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JimPrice

[.net] Arraylist remove_if?

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JimPrice    815
If I want to cycle through an ArrayList and remove all objects meeting a predicate condition, how do I do this? I can see some horrid ways of doing it, but surely there's a simple way? Thanks, Jim.

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Washu    7829
No, there is no RemoteIf functionality, you would have to provide that yourself. It's not particularily hard to write though.


delegate bool RemoveCondition(object value);

class ArrayUtility {
public void RemoveIf(IList array, RemoveCondition predicate) {
if (array == null)
throw new ArgumentNullException("array");
if (predicate == null)
throw new ArgumentNullException("predicate");

int i = 0;

while (i < array.Count) {
if (predicate(array[i])) {
array.RemoveAt(i);
} else {
++i;
}
}
}
}



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JimPrice    815
Obvious really.

I was thinking of the same thing, but using foreach - but then you can't use RemoveAt because it invalidates the enumerator. Only found out whilst playing with something else in the last few minutes that you access an ArrayList using operator[] - forgot the analogy to std::vector.

Thanks very much,
Jim.

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turnpast    1011
You are probalby not working in dotnet 2.0 if you are using ArrayList, but you may be in the future so you may find this of interest:

As of 2.0, Array, List<T> and some of the other collection classes contain methods for just this sort of operation. RemoveAll and FindAll take an exclusion/inclusion predicate delegate and produce a sublist probably in just the way you want.

Also note that calling RemoveAt() again and again on an array list could be quite inefficent, probably better to make a copy add the desired elements and delete the orignal list when done.

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JimPrice    815
Quote:

You are probalby not working in dotnet 2.0 if you are using ArrayList


Unfortunately, I'm working with 1.1 (because I'm a lazy-arse who'd rather just use their VS.Pro package as opposed to downloading the new version).

One thing I'm really missing is generics - the number of times I've written pretty much the same enumerator code in this project is really quite depressing.

Quote:

As of 2.0, Array, List<T> and some of the other collection classes contain methods for just this sort of operation. RemoveAll and FindAll take an exclusion/inclusion predicate delegate and produce a sublist probably in just the way you want.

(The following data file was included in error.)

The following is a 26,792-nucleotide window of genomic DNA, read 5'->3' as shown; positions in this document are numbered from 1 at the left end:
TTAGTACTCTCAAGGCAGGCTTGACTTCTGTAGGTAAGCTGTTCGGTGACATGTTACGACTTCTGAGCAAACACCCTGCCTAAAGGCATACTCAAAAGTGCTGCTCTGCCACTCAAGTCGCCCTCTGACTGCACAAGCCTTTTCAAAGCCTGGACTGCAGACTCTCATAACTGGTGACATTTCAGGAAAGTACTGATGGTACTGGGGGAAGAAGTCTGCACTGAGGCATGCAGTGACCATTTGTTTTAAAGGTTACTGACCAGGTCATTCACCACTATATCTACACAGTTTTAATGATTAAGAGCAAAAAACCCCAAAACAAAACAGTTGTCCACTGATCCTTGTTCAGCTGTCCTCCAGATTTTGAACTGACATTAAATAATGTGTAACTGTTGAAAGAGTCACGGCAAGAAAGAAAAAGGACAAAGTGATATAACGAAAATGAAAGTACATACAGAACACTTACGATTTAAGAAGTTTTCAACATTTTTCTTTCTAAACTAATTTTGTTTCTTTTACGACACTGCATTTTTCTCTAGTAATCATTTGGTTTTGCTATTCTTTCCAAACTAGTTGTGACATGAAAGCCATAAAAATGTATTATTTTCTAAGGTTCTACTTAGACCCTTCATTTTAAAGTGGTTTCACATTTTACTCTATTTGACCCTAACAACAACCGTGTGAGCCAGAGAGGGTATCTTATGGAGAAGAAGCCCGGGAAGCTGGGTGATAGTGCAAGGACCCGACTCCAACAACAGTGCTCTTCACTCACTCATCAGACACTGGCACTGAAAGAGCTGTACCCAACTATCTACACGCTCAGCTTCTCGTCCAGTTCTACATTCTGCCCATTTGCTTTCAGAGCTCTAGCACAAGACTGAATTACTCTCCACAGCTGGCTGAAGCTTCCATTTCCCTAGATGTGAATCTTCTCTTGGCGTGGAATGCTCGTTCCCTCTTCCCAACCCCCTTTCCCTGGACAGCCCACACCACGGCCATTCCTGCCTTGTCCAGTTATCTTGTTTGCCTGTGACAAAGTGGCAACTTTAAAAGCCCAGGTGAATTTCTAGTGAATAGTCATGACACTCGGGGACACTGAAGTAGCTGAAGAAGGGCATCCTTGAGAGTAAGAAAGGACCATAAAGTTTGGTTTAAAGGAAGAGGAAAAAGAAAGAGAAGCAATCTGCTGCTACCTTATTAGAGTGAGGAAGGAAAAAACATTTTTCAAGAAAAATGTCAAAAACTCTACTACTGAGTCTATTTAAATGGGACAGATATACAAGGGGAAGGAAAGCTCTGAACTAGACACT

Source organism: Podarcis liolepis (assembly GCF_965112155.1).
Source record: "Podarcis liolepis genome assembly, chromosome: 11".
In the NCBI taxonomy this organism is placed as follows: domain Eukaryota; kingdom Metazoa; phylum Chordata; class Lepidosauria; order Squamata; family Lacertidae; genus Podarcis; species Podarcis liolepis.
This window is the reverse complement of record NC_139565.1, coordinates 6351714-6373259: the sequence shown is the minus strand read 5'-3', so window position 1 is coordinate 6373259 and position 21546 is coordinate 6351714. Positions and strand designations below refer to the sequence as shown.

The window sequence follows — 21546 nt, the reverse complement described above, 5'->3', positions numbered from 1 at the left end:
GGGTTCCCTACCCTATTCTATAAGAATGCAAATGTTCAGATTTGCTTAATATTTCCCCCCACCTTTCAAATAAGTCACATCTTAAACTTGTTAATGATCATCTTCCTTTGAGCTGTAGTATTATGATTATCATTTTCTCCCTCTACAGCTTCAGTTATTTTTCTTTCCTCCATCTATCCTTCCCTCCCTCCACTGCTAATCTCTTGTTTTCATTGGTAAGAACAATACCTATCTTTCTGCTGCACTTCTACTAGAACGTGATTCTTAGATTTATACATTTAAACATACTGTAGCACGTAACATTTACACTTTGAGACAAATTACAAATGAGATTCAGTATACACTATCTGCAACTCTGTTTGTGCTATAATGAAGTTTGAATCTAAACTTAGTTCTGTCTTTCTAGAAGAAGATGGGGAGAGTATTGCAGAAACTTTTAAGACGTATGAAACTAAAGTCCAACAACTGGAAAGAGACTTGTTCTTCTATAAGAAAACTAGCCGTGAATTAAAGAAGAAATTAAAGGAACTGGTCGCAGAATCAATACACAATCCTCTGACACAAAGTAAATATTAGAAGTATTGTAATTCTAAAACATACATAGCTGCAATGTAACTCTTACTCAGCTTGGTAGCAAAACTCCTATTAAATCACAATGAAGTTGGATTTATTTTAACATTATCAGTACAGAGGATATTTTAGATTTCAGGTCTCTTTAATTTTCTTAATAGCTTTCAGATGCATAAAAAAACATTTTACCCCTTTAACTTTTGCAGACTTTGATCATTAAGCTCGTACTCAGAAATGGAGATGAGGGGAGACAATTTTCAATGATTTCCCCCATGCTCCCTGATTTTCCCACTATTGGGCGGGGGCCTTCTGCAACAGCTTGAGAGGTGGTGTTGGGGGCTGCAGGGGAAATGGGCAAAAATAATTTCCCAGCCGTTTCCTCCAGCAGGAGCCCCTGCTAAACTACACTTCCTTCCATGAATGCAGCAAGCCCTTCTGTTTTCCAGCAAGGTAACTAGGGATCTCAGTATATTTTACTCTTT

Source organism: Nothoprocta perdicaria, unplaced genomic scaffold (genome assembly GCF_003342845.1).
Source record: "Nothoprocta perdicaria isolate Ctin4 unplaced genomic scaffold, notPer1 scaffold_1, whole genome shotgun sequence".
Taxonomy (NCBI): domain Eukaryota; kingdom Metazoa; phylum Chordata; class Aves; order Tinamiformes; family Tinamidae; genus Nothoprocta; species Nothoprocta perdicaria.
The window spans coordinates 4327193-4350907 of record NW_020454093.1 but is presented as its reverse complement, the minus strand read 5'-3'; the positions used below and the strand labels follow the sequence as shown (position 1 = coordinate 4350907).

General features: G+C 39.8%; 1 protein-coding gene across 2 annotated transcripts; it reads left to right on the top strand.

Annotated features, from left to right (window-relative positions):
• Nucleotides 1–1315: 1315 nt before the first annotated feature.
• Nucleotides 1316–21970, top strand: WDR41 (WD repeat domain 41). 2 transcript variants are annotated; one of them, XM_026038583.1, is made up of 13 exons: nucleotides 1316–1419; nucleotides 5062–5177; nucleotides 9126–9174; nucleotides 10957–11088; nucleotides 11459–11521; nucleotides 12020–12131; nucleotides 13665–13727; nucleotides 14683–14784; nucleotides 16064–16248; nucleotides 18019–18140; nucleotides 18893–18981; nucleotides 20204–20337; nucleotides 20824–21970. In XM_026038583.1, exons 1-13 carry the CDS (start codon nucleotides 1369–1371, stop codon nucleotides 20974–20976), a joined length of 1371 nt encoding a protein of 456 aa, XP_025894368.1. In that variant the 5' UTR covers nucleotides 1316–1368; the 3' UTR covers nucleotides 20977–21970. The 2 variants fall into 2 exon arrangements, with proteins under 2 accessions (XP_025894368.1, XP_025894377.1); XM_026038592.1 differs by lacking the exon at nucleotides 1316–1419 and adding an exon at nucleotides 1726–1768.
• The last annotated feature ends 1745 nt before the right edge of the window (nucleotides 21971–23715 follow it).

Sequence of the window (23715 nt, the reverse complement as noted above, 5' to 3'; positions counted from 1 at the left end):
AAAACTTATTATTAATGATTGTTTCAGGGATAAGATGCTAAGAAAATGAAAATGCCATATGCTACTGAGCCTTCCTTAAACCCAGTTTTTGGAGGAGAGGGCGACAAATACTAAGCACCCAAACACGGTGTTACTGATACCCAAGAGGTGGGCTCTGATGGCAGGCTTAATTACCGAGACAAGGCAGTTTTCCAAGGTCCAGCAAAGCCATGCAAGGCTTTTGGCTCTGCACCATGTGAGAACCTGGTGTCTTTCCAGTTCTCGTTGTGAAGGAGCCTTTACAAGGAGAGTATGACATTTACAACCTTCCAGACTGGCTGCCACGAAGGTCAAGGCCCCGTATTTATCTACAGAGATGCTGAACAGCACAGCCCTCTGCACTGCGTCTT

Yeah, I figured they probably would. With 1.1 I miss the STL-type algorithms on occasion.

Quote:

Also note that calling RemoveAt() again and again on an array list could be quite inefficent, probably better to make a copy add the desired elements and delete the orignal list when done.


That was pretty much my original thought. Interesting to hear the comment on efficiency though. I'm only removing occasionally, from a short list, so that might affect your feelings on efficiency.

Thanks for the comments,
Jim.

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turnpast    1011
Quote:
Original post by JimPrice
That was pretty much my original thought. Interesting to hear the comment on efficiency though. I'm only removing occasionally, from a short list, so that might affect your feelings on efficiency.

Yup:
occasionally & short == no big deal either way.

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mutex    1111
Quote:
Original post by JimPrice
One thing I'm really missing is generics - the number of times I've written pretty much the same enumerator code in this project is really quite depressing.
Plus if you ever have to implement an enumerator there are new statements yield return and yield break that greatly simplify the process. <3 C# 2.0.

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DrGUI    402
Quote:
Original post by JimPrice
Quote:

You are probalby not working in dotnet 2.0 if you are using ArrayList


Unfortunately, I'm working with 1.1 (because I'm a lazy-arse who'd rather just use their VS.Pro package as opposed to downloading the new version).


Me too because to download the beta you need an expensive MSDN subscription.

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Sijmen    231
Quote:
Me too because to download the beta you need an expensive MSDN subscription.


Not really.. you can either order the DVD with the pro version beta for a few dollars, or download the Express editions for free from labs.msdn.microsoft.com/express (iirc).

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